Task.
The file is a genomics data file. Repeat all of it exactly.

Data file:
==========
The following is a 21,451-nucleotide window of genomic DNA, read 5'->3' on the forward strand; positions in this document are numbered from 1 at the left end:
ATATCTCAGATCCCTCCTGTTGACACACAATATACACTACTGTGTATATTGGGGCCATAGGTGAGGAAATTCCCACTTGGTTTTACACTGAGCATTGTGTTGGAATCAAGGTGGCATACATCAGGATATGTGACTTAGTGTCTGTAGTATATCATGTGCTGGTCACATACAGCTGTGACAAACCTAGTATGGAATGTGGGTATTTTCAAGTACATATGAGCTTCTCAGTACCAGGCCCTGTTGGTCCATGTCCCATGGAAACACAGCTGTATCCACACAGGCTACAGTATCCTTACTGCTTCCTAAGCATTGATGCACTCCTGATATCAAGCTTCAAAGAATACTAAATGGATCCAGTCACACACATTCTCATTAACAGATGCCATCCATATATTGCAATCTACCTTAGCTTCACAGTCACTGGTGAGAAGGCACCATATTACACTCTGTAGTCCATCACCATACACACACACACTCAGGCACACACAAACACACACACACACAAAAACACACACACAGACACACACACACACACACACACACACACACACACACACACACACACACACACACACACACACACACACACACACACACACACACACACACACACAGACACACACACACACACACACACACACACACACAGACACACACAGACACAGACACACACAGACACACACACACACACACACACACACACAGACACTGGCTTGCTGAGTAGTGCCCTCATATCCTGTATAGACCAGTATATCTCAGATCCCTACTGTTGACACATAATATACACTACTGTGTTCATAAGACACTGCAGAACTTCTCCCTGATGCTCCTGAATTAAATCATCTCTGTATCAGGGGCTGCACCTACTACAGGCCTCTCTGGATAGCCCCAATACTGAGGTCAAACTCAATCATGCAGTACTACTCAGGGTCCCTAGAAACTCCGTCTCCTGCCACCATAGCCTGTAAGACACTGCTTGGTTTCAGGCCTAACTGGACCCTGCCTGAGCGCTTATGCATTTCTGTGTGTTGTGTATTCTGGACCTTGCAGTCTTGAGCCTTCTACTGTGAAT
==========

The following is a 21,451-nucleotide window of genomic DNA, read 5'->3' on the forward strand; positions in this document are numbered from 1 at the left end:
ATATCTCAGATCCCTCCTGTTGACACACAATATACACTACTGTGTATATTGGGGCCATAGGTGAGGAAATTCCCACTTGGTTTTACACTGAGCATTGTGTTGGAATCAAGGTGGCATACATCAGGATATGTGACTTAGTGTCTGTAGTATATCATGTGCTGGTCACATACAGCTGTGACAAACCTAGTATGGAATGTGGGTATTTTCAAGTACATATGAGCTTCTCAGTACCAGGCCCTGTTGGTCCATGTCCCATGGAAACACAGCTGTATCCACACAGGCTACAGTATCCTTACTGCTTCCTAAGCATTGATGCACTCCTGATATCAAGCTTCAAAGAATACTAAATGGATCCAGTCACACACATTCTCATTAACAGATGCCATCCATATATTGCAATCTACCTTAGCTTCACAGTCACTGGTGAGAAGGCACCATATTACACTCTGTAGTCCATCACCATACACACACACACTCAGGCACACACAAACACACACACACACAAAAACACACACACAGACACACACACACACACACACACACACACACACACACACACACACACACACACACACACACACACACACACACACACACACACACACACACACACAGACACACACACACACACACACACACACACACACAGACACACACAGACACAGACACACACAGACACACACACACACACACACACACACACAGACACTGGCTTGCTGAGTAGTGCCCTCATATCCTGTATAGACCAGTATATCTCAGATCCCTACTGTTGACACATAATATACACTACTGTGTTCATAAGACACTGCAGAACTTCTCCCTGATGCTCCTGAATTAAATCATCTCTGTATCAGGGGCTGCACCTACTACAGGCCTCTCTGGATAGCCCCAATACTGAGGTCAAACTCAATCATGCAGTACTACTCAGGGTCCCTAGAAACTCCGTCTCCTGCCACCATAGCCTGTAAGACACTGCTTGGTTTCAGGCCTAACTGGACCCTGCCTGAGCGCTTATGCATTTCTGTGTGTTGTGTATTCTGGACCTTGCAGTCTTGAGCCTTCTACTGTGAAT